How the EU plans to boost the development of home EV charging

3 min read
Jun 14, 2024 10:26:11 AM
To respond to the climate emergency, the real estate sector must reinvent itself and embrace decarbonisation to reduce its CO2 emissions. What are the latest measures taken by the European Union to speed up the transition? 
According to the International Energy Agency (IEA), the operations of buildings account for over 26% of the total global energy-related emissions generated. This estimate includes the carbon footprint of building materials, as well as heating, cooling and lighting. In Europe specifically, buildings are the largest energy consumer.
European regulations are becoming increasingly stricter to speed up the process of decarbonisation, especially targeting the building sector. The EU plans to meet the target of reducing emissions of the sector by 6% per year by modernising buildings (including insulation, glazing, and ventilation) and using renewable energies and sustainable materials in construction.
Renovating buildings to make them more energy-efficient also helps to reduce energy bills by cutting electricity consumption. This can reduce energy poverty and make Europe more energy-independent.  

New push for energy efficiency in real estate 

The European Energy Performance of Buildings Directive (EPBD) was revised in early 2024 to boost buildings’ energy performance. The EPBD aims to promote renovation, support better air quality, digitalise energy systems for buildings, and roll out sustainable mobility infrastructure.
For residential buildings, Member States will have to decrease the average energy performance of their residential building stock by at least 16% by 2030 compared to 2020 and by 20% to 22% by 2035. For non-residential buildings, 16% of the buildings with the worst energy performance will have to be renovated by 2030 and 26% by 2033.
The EU Member States have two years to adopt the EPBD into their own national legislation.

What’s expected from Member States

The EPBD introduces many measures. To name a few:
  • Wherever technically feasible, EU countries should deploy solar panels on residential, public and non-residential buildings by 2030 and ensure that all buildings are ready for solar installations.
  • Member States will have to eliminate fossil-fuel heating and cooling systems by 2040, and subsidies for stand-alone fossil-fuel boilers will be prohibited from 2025.
  • Member States should support the roll-out of EV charging infrastructure in buildings, enabling smart charging and removing barriers for charge point installation.
Let’s look more into the last one.

Development of home charging 

So far, the lack of access to EV charging in apartment buildings has hindered the widespread adoption of electric vehicles. 

The EPBD mandates that residential buildings and places open to the public (shopping centres, offices, etc.) with parking facilities must be equipped with EV charging stations. 

Until now, most house owners have had an advantage in using private indoor or outdoor parking lots. The EPBD attempts to make EV charging easier for tenants of apartment buildings.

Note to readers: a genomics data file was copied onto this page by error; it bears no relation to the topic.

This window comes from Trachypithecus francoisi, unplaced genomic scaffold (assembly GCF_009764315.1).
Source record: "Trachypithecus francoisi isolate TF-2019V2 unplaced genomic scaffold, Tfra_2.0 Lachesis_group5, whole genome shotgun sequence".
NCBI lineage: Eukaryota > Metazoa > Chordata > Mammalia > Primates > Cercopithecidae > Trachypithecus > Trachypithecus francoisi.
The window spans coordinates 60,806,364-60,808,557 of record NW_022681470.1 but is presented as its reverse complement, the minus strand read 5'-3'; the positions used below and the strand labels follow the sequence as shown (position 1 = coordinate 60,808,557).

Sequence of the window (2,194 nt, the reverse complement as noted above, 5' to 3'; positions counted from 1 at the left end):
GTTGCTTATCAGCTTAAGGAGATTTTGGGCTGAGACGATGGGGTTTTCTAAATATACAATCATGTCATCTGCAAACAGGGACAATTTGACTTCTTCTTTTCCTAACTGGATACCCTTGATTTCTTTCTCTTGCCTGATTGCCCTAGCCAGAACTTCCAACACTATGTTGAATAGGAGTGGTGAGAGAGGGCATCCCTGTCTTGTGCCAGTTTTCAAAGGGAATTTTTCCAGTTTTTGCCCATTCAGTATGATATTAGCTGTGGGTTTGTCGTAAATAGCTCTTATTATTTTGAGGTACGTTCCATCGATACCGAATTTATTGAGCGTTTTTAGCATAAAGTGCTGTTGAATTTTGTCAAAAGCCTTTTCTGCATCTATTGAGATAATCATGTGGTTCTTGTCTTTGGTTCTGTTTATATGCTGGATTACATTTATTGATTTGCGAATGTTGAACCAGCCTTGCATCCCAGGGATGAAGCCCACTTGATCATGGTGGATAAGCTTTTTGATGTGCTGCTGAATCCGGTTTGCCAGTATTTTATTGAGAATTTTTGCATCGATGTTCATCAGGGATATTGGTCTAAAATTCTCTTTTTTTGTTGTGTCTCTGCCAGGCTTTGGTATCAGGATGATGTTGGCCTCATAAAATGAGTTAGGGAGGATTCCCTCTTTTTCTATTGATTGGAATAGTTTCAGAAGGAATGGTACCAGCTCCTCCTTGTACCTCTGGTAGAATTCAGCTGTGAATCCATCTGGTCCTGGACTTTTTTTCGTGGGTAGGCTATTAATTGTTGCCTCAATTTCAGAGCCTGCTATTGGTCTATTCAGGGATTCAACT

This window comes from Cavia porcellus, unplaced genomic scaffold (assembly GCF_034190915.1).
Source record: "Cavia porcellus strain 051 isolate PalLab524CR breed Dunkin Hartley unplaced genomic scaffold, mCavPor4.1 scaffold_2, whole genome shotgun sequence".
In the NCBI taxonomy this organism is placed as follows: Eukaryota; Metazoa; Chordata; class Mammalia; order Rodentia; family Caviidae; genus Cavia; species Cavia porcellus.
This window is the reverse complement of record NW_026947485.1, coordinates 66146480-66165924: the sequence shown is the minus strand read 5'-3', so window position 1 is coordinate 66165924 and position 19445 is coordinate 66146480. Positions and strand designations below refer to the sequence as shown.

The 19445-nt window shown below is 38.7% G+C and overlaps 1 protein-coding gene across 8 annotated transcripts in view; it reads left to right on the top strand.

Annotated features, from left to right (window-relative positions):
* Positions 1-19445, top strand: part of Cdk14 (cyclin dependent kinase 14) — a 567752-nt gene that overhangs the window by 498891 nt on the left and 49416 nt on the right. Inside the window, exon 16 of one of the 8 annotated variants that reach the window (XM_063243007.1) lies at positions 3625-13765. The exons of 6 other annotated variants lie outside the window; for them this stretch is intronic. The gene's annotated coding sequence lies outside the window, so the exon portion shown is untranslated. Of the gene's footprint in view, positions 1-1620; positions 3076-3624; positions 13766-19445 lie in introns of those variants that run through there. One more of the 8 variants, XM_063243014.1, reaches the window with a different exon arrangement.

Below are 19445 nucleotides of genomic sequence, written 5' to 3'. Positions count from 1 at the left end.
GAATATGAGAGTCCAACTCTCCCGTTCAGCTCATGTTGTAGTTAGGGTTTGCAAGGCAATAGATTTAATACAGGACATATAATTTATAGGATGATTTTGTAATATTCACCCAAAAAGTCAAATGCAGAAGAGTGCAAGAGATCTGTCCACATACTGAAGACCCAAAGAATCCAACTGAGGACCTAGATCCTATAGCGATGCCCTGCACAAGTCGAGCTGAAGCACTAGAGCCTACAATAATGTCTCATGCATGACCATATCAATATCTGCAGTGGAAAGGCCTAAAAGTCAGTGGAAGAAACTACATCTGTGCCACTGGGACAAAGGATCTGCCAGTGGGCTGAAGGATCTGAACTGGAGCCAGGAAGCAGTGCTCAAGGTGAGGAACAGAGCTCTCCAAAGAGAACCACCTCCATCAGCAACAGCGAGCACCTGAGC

A survey by a French electricity utility Enedis in 2022 showed that 88% of those living in a house charged their vehicles mainly at home, compared with just 49% of those living in apartments. 
Private home charging is essential for reducing the cost of ownership for EV owners. Home charging is done at the energy supplier’s rate, and it has the biggest advantage during off-peak hours (whereas public recharging is more expensive). Not to forget, overnight charging is also more practical. 

Charging infrastructure in new buildings 

It’s much easier to plan for charging infrastructure installation when building a new building than renovating existing buildings that didn’t consider EV charging in the planning phase.
The cost of pre-wiring a building’s parking lot at the time of construction is nine times less than that of retrofitting an existing building’s parking lot.
The EPBD requires pre-cabling for at least 50% of parking spaces in new buildings with more than three parking spaces. 
The charging stations must have sufficient power to enable simultaneous use. They must also be capable of smart and bidirectional charging.

Removing the final obstacles with the ‘Right to plug’ 

The need for a dedicated parking space, the cost of installation, or the need to obtain the consent of the building owner or manager to install a charging station discourages many people living in apartment buildings from switching to electric.
Introducing the “Right to plug” means that building owners or managers must approve tenant charger installation requests. This should remove regulatory obstacles, such as the need to obtain the consent of the owner (for tenants) or the co-owners association and make it easier for those living in apartment buildings to install home chargers.

Towards greater energy efficiency in buildings 

In the future, buildings must also be equipped with meters and monitoring systems to track energy consumption, enabling more efficient energy management. Intelligent algorithms that aim to help to better manage energy performance by analysing usage data collected from sensors or electricity meters are being developed to optimise building operations. These tools will enable preventative building management. 
Want to learn more about the EV market's current situation and future direction? Dive into our report on the state of the sector.
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